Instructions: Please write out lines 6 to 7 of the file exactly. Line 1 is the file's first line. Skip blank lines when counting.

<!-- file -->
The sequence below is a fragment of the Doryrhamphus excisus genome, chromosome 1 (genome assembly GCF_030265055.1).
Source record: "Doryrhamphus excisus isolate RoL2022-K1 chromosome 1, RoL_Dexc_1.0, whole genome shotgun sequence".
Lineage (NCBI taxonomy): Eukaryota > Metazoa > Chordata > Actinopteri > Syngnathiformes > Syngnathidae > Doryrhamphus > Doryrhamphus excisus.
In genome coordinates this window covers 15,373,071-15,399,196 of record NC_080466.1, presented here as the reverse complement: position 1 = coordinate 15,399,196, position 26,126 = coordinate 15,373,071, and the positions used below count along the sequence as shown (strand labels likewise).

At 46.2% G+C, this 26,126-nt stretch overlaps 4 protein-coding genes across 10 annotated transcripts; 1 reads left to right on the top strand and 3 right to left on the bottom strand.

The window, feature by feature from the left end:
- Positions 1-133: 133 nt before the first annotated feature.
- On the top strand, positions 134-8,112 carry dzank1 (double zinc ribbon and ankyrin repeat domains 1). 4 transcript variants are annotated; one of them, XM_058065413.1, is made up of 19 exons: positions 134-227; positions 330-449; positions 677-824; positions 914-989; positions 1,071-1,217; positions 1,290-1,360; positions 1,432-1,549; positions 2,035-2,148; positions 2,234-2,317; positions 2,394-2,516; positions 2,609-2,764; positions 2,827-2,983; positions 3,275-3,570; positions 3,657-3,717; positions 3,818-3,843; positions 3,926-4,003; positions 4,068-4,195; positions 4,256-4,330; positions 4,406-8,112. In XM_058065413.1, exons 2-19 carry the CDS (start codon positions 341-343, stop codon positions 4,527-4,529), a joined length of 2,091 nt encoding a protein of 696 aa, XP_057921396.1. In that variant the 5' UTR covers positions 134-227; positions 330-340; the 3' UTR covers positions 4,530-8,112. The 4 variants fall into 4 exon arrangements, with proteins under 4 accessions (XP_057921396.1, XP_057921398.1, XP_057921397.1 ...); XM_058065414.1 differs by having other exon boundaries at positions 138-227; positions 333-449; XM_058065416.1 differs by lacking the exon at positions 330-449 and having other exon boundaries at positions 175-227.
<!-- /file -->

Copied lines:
The window, feature by feature from the left end:
- Positions 1-133: 133 nt before the first annotated feature.